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U.S. links Zarqawi to Iraq attacks

Iraqis remove destroyed cars Thursday from the site of an explosion near the Shaheen Hotel.
Iraqis remove destroyed cars Thursday from the site of an explosion near the Shaheen Hotel.

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WASHINGTON (CNN) -- U.S. officials said Thursday there is mounting evidence fugitive terrorist leader Abu Musab Zarqawi was involved in some of last year's major attacks in Iraq -- against Italian forces, U.N. headquarters in Baghdad and the Imam Ali Mosque in Najaf.

The first attack killed 16 Italian soldiers, two Italian civilians and nine Iraqis in Nasiriya. More than 20 people, including United Nations envoy Sergio Vieira de Mello, were killed in the headquarters bombing. The mosque attack in Najaf killed 126 people, including a Shiite spiritual leader.

Zarqawi, who is suspected of masterminding the slaying of an American diplomat in Amman, Jordan, is believed to have moved into Iraq to plan the attacks. Although not a member of al Qaeda, he is affiliated with the terrorist organization, officials say.

In a speech to the United Nations February 5, 2003, Secretary of State Colin Powell named Zarqawi's presence in northern Iraq as evidence of a "sinister nexus between Iraq and the al Qaeda terrorist network."

The United States recently captured Hasan Ghul, a key al Qaeda member, as he was trying to enter Iraq. Officials say Ghul was planning to meet with Zarqawi. Ghul is reportedly talking to his interrogators and providing useful information.

Lt. Gen. Ricardo Sanchez discussed the arrest of Ghul, who was apprehended January 22 in Iraq by friendly foreign forces and turned over to U.S. intelligence personnel, with reporters.

"The capture of Ghul is pretty strong proof that al Qaeda is trying to gain a foothold here to continue their murderous campaigns," Sanchez said. "Ghul's capture is great news for the Iraqis, for the coalition and for the international community's war against terrorism."

Sanchez, the head of U.S. ground forces in Iraq, said Ghul was a courier reporting directly to Khalid Shaikh Mohammed, who was arrested in Pakistan last year and is believed to be an organizer of the September 11 attacks.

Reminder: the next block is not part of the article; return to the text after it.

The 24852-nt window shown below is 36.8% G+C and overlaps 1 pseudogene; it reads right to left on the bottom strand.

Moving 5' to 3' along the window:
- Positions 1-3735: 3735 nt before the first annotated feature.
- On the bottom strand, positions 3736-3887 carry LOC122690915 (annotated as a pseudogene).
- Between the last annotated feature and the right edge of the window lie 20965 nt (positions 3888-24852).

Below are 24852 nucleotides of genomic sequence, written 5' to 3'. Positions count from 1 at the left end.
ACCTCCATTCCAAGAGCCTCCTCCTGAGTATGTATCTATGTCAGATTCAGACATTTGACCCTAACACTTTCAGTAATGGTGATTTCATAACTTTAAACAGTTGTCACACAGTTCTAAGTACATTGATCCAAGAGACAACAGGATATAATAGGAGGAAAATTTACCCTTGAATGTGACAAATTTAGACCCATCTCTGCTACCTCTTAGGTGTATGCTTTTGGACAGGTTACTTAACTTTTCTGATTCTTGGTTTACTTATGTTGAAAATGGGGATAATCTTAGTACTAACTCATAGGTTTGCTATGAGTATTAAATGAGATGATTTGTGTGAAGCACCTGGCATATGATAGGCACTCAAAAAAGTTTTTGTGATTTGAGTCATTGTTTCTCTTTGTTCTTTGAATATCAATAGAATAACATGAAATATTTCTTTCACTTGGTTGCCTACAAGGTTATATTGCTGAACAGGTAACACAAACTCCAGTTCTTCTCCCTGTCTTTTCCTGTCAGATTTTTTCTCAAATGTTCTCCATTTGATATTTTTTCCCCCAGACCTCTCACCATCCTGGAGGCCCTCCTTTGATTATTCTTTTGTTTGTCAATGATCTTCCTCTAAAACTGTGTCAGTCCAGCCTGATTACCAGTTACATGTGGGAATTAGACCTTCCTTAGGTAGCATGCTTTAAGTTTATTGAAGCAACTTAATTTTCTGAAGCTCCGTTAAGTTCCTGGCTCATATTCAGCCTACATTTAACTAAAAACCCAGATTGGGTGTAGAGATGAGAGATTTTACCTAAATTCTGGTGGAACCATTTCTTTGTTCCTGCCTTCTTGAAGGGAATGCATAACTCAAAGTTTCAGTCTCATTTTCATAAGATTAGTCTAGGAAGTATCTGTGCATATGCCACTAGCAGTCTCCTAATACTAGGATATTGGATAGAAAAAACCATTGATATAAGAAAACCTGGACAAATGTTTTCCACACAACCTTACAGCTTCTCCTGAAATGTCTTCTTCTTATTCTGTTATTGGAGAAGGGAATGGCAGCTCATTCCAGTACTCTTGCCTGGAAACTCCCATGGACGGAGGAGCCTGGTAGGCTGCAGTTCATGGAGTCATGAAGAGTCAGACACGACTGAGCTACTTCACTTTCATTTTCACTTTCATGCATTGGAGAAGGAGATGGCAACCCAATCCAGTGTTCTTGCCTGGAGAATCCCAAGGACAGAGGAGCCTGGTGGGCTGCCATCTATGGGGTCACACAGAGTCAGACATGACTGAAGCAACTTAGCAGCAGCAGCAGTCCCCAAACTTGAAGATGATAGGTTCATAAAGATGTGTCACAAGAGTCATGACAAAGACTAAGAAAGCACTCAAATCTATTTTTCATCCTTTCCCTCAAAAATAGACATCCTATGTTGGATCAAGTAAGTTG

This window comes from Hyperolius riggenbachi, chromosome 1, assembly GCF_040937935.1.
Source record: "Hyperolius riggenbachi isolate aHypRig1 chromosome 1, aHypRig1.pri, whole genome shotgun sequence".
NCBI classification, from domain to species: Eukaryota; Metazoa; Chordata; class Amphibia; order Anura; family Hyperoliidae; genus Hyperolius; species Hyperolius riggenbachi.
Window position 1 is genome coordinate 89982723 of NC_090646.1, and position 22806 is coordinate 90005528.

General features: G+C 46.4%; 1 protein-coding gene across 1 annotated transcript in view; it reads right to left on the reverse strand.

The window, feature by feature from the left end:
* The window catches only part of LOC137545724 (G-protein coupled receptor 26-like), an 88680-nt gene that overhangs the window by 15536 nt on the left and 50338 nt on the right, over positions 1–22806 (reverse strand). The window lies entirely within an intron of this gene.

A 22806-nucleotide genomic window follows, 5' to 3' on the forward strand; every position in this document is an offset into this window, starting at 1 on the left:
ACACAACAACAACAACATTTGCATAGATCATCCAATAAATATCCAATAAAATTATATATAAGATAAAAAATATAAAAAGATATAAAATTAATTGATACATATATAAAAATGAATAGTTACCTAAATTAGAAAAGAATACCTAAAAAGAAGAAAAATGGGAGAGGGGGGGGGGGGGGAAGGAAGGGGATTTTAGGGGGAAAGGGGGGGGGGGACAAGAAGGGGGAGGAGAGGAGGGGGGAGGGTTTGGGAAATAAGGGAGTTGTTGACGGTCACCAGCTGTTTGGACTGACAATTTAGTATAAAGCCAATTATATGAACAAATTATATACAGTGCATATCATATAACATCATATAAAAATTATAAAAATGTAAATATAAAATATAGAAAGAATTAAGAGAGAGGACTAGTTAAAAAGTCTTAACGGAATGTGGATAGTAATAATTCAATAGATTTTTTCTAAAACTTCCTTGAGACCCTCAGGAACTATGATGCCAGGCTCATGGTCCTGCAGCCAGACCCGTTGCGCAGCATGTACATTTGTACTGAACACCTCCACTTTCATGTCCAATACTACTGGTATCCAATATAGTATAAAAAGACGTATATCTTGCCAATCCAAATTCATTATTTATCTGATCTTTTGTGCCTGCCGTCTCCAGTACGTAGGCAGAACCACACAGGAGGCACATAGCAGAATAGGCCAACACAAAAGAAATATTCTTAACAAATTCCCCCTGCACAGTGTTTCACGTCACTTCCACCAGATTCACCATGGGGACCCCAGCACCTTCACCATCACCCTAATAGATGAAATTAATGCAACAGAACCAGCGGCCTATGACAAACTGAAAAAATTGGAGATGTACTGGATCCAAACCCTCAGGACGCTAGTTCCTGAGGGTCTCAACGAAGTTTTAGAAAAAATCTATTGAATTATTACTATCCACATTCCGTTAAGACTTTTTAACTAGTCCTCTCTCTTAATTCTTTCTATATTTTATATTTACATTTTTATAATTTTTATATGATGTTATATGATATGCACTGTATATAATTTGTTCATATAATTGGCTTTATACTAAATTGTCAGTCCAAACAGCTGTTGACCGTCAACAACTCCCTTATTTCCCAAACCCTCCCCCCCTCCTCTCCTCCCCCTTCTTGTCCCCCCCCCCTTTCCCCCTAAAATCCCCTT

Sanchez said al Qaeda "tactics, their techniques and their procedures have been here for a while," at least dating back to the November bombing on the Italian military headquarters in Nasiriya, Iraq.

"With the Hasan Ghul arrest, we know that there are some couriers" for al Qaeda in the country, Sanchez said. "We believe there are some fundamentalist terrorist linkages with the former regime at the tactical level. We believe there are efforts to strengthen those linkages."

Sanchez would not say whether al Qaeda has cells in Iraq, but said suspects in failed suicide bombing attacks were not Iraqis.

Ongoing assaults

A roadside bomb exploded Thursday morning northeast of Baghdad, wounding four members of an Iraqi Civil Defense Corps patrol, a U.S. military official said.

No coalition forces were hurt in the attack in Baqubah, a town about 32 miles (51 kilometers) northeast of the Iraqi capital, according to the U.S.-led coalition.

Baqubah is in the restive "Sunni Triangle" area -- a region north and west of Baghdad known as a hotbed of guerrilla insurgency.

The latest bombings punctuate a violent week in the Sunni Triangle.

Six U.S. soldiers, four Iraqi police officers, two CNN employees and an Iraqi civilian were killed Tuesday in five attacks throughout the country. Coalition forces also killed three armed insurgents during a raid. (Full story)

Other developments

• The U.S. Army has won approval from Defense Secretary Donald Rumsfeld to temporarily add 30,000 troops above its congressionally approved limit of 482,000, Pentagon officials said Thursday. Gen. Peter Schoomaker, the Army chief of staff, told Congress Wednesday the temporary increase is expected to last about four years. (Full story)

• The Iraq Governing Council has asked Iraqi authorities to investigate allegations there is an illegal prison being run by a top Shiite cleric, according to Safaa Al-Rasool, a deputy of Governing Council member Mowaffak al-Rubaie. Iraq allows various Shiite clerics to have a court system based on their teachings, but those groups are not authorized to operate prisons. (Full story)


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